Wednesday, January 07, 2009

Pythonia

"I aten't dead"
- Granny Weatherwax


Warning: blog post contains factual inaccuracies. See comments section for discussion.

So I keep meaning to write up my experiences in India, and I keep getting distracted. For example I've developed an interest in clockwork (don't ask).

Even more braincell-consuming is my ongoing effort to produce some sort of computer game worthy of the title. This is going very slowly, mostly because I'm taking a very anal approach to it. In short, I want to make it Pythonic.

An explanation. My favourite programming language, Python, puts a lot of effort into inculcating its users with good programming style. This is something very different from simply being able to program in the language, in the same way that not every writer of English prose can compete with Shakespeare. Good Python code, like any other form of poetry, should be elegant, non-kludgy, readable, evocative... Pythonic.

In particular, Pythonicism discourages "procedural" programming. This is code that consists primarily of single instructions linked by commands to go to a given line. For example, if you wanted to print out the numbers from one to twenty, a procedural approach would look like:

line 1: x = 0
line 2: add 1 to x
line 3: print x
line 4: if x < 20 then go to line 2
line 5: quit

The problem with this approach is that, unless you read and comprehend the entire program, it's a pain to figure out what the blazes it's doing. Let's say you start reading at line 3. What does x equal? From line 4 you can figure out that it's a number, but there's no clear indication of what x starts out as or how it changes over time. This is not a problem for this program as it's so short, but a 1000-line example would soon make your brain explode.

By contrast, a Pythonic approach would look like:

line 1: for x in range(20):
line 2:     print x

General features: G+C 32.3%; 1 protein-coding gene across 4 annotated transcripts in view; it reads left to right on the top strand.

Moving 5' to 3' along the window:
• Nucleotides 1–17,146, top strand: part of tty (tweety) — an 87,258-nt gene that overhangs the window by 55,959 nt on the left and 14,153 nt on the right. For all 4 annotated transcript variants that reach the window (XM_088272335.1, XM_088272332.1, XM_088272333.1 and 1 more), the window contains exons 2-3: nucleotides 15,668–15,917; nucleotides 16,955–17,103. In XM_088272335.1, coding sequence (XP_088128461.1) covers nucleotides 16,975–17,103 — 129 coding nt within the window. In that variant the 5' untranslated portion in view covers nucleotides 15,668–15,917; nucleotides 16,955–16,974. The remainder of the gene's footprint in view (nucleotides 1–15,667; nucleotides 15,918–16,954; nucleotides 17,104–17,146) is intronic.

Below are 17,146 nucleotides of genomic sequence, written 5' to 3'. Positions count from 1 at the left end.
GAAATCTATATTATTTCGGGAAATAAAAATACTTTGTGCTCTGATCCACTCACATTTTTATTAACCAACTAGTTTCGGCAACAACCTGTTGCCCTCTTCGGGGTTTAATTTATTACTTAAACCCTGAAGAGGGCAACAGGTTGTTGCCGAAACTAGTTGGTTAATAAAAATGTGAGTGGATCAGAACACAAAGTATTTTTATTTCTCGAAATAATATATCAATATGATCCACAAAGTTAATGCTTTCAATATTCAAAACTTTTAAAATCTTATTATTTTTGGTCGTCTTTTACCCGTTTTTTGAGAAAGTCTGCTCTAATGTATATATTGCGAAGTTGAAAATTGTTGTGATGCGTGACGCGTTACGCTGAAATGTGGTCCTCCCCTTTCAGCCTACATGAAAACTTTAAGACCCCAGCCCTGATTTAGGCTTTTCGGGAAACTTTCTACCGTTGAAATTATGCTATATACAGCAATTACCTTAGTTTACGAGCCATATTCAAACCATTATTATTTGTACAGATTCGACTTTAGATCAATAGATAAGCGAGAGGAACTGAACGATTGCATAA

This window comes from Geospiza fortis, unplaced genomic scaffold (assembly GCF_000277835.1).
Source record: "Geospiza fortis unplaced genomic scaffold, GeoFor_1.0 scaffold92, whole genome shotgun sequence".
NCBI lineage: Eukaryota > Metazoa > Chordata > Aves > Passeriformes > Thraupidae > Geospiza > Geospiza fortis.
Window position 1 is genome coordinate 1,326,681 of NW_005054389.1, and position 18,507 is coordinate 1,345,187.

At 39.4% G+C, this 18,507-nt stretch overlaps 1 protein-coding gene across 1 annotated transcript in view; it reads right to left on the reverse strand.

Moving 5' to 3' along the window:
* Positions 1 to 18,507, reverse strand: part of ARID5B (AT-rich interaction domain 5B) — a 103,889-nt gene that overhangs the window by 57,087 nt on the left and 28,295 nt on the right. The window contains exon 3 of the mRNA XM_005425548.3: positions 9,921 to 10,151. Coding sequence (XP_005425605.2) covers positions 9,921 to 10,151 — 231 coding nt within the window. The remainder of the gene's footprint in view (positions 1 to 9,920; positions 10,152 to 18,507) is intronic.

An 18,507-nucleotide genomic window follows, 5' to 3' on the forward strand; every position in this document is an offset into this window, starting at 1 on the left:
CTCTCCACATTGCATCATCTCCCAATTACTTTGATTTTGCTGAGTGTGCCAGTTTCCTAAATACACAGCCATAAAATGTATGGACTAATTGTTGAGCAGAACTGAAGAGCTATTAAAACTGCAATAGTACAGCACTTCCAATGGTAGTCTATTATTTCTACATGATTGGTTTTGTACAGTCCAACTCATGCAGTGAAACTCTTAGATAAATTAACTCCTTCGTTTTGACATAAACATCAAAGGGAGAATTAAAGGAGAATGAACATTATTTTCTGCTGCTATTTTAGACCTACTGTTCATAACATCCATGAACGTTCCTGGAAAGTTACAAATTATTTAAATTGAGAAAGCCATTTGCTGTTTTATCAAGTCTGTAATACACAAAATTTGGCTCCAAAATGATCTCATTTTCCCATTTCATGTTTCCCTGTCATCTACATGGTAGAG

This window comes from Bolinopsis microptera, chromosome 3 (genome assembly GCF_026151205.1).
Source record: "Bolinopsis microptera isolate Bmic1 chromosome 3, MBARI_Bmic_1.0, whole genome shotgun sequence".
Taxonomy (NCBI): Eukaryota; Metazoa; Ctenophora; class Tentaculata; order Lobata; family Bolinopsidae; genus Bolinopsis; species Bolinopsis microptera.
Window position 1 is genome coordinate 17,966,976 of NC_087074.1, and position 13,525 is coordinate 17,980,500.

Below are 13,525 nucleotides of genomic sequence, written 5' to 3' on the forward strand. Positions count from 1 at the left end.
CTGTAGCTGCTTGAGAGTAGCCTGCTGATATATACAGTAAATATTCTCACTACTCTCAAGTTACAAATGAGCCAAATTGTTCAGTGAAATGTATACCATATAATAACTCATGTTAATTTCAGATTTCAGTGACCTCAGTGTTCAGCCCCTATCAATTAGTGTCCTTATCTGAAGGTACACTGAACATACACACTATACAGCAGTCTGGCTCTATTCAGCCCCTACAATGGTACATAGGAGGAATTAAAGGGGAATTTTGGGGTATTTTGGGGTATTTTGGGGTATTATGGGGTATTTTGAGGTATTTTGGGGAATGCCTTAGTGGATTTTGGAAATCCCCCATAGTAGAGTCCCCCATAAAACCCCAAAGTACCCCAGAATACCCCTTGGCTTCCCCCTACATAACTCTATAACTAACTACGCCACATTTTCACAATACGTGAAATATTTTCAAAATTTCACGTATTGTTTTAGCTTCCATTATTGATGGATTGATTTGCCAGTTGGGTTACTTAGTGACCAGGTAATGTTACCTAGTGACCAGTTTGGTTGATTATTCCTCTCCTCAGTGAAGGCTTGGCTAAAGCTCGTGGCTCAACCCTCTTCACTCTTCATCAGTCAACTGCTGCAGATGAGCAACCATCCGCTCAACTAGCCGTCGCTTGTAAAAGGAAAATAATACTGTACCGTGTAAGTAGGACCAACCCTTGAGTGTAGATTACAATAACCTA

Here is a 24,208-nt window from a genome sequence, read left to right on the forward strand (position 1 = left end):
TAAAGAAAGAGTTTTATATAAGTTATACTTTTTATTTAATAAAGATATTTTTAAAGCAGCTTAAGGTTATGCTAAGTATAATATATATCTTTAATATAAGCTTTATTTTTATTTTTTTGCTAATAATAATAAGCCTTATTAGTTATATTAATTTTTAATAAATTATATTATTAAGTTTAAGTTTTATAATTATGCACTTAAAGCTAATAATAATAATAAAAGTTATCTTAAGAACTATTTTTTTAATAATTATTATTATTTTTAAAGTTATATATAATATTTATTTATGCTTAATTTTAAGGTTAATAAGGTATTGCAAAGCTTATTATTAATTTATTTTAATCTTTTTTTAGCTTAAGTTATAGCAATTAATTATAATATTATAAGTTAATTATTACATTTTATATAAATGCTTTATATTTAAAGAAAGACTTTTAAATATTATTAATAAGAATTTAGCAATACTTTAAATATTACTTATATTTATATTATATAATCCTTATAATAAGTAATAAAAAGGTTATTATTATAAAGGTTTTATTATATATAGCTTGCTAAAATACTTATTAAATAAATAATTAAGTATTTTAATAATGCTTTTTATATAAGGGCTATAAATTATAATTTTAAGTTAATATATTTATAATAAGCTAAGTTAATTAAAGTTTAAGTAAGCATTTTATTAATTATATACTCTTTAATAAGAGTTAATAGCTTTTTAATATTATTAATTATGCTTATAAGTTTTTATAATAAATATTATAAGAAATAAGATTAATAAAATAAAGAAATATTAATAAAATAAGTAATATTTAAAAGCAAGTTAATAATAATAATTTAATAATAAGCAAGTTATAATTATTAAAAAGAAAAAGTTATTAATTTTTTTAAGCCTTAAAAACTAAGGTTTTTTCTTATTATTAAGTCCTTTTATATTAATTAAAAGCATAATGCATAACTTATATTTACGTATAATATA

If you start reading at line 2, you'll see that the text is indented, which means it's a consequence of some preceding statement. "Oh," you'll say, "I need to look to see what this command is a subclause of. I'll look at the line above." And you look, and lo and behold the line above contains all the info you need to understand x: its starting point, its limit, and its mode of change. Not only is this code shorter, it's vastly more readable. That 1000-line program starts to look manageable.

The Python idiom actually has a very simple root: the principle of minimum power. Always use the most restrictive command that can achieve a given goal. It takes a bit of thought to realise that a "for" statement is less powerful than a "go to" statement, but it's true. A "for" statement imposes certain constraints: the list of values must be predefined, and in any iteration you can only move to the next value in the list.

By contrast, with "go to" statements, you can achieve any pattern of recursion, however convoluted. When you read code, what you're mostly doing is narrowing down the possible explanations for what the program actually does and how it does it. "Go to" statements do not narrow things down at all, so code with them in is harder to read than code that uses more restrictive statements. This is why "go to" statements are evil: any program containing them tends to become an unmaintainable mass of spaghetti.

So Pythonicism makes for nice programs. But it also makes for headaches on the developer's part as he/she desperately wrestles with how to make a program not only functional but elegant. This is not easy. It's like trying to write instructions for an educationally subnormal employee that at the same time read like the most beautiful sonnet.

The example I'm hitting is game design. The game I'm working on is extremely simple in concept: it's a turn-based game, and the actual game logic is not complicated in the least. But I'm having real trouble because I can't see how to structure the code Pythonically. Procedurally, things look like this:

1) Start the program up
2) Draw the menu screen
3) Once the "start new game" option is selected, initialise all the game variables
4) Draw the game-board screen
5) Let the user play a round (updating the board as they go)
6) Let the computer play a round (updating the board as they go)
7) Go to 5

This is perfectly viable... and completely procedural. A more Pythonic approach is still forming in my brain, but certain subtleties have become apparent. Firstly, the user actually has two roles: "dungeon-master" and "player". As dungeon-master, the user gets to choose the game settings (difficulty etc) and save or load games. As player, the user is limited to playing with the pieces they're given - no metagaming.